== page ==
Since taking office, DOJ has not sought to enter into any consent decrees for unconstitutional policing. However, Sessions could not completely avoid consent decrees, having inherited a few from the previous administrations. At the close of the Obama administration, DOJ had initiated consent decrees in cities like Ferguson, Missouri and Baltimore, Maryland, responding to high profile police caused fatalities that were instigated by entrenched unconstitutional police practices, including biased policing and excessive force. But while the Ferguson, Baltimore, and other consent decrees that were finalized before Sessions’ tenure continue, it is unlikely that other cities plagued by systemic unconstitutional policing will benefit from DOJ’s civil rights enforcement unless Sessions’ memo is rescinded.
After the killing of George Floyd, Attorney General Barr refused to allow a pattern-and-practice investigation into the Minneapolis Police Department for systemic racial discrimination. Attorney General Barr continuing this policy of refusing to enforce Section 14141removes an important tool for DOJ to curb police violence and root out discriminatory practices. The DOJ has previously used consent decrees to curb the pattern and practice of biased policing found in departments across the country.
DOJ is failing to enforce the Death in Custody Reporting Act.
On August 29, 2018, DOJ announced a 30-day comment period on its proposed implementation for the Death in Custody Reporting Act (DCRA), having just closed a 60-day comment period regarding DCRA implementation on August 10, 2018. DOJ’s action further delays compliance with the law, which requires all states and police departments to report all police caused fatalities and other deaths in custody. In September 2019 a spokesperson for the DOJ said that “At this time, BJA does not have a plan to make the data collected under DCRA available to the public.” The DOJ delayed implementation of DCRA until Fiscal Year 2020, a full five years after it was signed into law and two years after DOJ last published its near-final compliance plan and guidelines. A failure to enforce DCRA is consistent with DOJ’s failure to properly collect and report data on the spread of COVID-19 in prisons, jails, and detention centers—known for becoming hotspots of spread.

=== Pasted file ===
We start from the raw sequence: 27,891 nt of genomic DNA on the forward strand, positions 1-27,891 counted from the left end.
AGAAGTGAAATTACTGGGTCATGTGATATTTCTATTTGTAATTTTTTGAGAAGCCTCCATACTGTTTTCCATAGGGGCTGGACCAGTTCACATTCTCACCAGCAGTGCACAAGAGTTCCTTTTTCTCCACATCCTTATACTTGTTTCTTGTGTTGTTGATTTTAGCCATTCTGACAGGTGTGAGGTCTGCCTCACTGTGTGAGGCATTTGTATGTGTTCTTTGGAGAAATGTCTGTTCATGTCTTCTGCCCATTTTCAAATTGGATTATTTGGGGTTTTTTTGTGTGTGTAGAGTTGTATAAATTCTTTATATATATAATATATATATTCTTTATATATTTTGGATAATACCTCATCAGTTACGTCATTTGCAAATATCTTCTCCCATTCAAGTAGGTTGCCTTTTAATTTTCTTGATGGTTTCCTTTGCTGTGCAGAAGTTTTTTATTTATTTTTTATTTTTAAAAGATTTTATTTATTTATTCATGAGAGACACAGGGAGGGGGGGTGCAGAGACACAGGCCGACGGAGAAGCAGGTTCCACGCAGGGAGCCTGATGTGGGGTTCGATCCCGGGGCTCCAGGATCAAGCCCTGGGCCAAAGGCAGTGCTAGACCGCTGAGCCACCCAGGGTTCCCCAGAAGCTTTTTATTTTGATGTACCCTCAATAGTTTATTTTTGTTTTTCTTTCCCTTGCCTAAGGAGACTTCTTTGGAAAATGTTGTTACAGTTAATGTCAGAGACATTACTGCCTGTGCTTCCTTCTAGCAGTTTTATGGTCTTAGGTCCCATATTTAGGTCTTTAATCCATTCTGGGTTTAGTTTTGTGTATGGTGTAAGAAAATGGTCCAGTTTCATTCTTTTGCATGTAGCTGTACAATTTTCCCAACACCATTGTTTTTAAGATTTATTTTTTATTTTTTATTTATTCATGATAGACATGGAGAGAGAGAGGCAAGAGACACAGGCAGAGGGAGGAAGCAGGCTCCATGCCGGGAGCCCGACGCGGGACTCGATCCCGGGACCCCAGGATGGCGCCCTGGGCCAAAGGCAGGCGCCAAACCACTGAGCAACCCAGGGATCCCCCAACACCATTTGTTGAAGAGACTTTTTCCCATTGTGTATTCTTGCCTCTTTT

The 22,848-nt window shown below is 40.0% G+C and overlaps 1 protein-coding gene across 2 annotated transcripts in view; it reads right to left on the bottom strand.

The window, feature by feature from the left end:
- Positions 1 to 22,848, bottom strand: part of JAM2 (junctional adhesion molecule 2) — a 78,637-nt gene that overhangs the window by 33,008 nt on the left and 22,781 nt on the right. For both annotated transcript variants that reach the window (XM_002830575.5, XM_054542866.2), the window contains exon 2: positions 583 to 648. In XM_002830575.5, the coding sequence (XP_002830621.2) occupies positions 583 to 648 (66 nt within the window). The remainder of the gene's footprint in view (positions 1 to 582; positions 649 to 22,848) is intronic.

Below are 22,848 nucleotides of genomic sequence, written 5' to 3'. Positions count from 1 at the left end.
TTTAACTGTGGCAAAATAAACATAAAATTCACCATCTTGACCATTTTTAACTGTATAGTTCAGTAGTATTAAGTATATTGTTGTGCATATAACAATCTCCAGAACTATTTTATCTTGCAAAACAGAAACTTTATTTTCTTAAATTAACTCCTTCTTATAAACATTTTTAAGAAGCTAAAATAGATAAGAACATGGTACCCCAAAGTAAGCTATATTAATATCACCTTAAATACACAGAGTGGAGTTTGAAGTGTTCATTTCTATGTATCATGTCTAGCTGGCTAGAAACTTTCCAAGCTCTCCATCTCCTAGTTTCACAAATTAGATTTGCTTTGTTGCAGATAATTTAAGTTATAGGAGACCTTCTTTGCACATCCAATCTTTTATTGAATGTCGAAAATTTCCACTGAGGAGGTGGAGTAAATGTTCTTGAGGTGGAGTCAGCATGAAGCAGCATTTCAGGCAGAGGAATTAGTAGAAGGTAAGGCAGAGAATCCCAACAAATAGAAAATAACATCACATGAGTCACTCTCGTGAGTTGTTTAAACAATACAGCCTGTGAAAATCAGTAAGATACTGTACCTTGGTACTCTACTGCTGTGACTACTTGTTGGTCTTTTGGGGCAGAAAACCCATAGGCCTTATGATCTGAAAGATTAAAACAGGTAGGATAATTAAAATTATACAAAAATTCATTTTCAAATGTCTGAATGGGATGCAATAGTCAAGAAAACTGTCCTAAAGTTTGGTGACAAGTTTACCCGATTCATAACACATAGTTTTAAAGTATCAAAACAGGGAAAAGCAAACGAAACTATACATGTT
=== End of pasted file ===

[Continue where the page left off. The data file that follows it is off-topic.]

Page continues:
DOJ’s delayed implementation of DCRA is unacceptable, as there continues to be an unreliable national census of custodial and arrest-related deaths, including national statistics on mortality rates, demographic impact, circumstances of these deaths, and implicated law enforcement agencies. Simply put, the federal government still does not know how many people are killed by law enforcement every year. Rather, police-caused fatalities are tracked by groups like Mapping Police Violence, which estimates at least 781 people have been killed by police in 2020 alone, and 6,552 from 2014—when DCRA was enacted—to 2019.
Knowing the number and circumstances of police-caused fatalities is crucial to developing policies that could reduce the number of such fatalities. This data is also critical to providing the public and DOJ the information needed to ensure law enforcement agencies are complying with civil rights laws, and to assisting DOJ with fulfilling its enforcement responsibilities. DCRA enforcement would also provide data that could be compared to data resulting from investigations, monitoring, and/or settlements of DOJ’s Civil Rights Division.
Thank you in advance for considering these comments. If you have any questions, please contact Kanya Bennett of the ACLU at 202-715-0808 or email@example.com or Sakira Cook of The Leadership Conference at (202) 263- 2894 or firstname.lastname@example.org.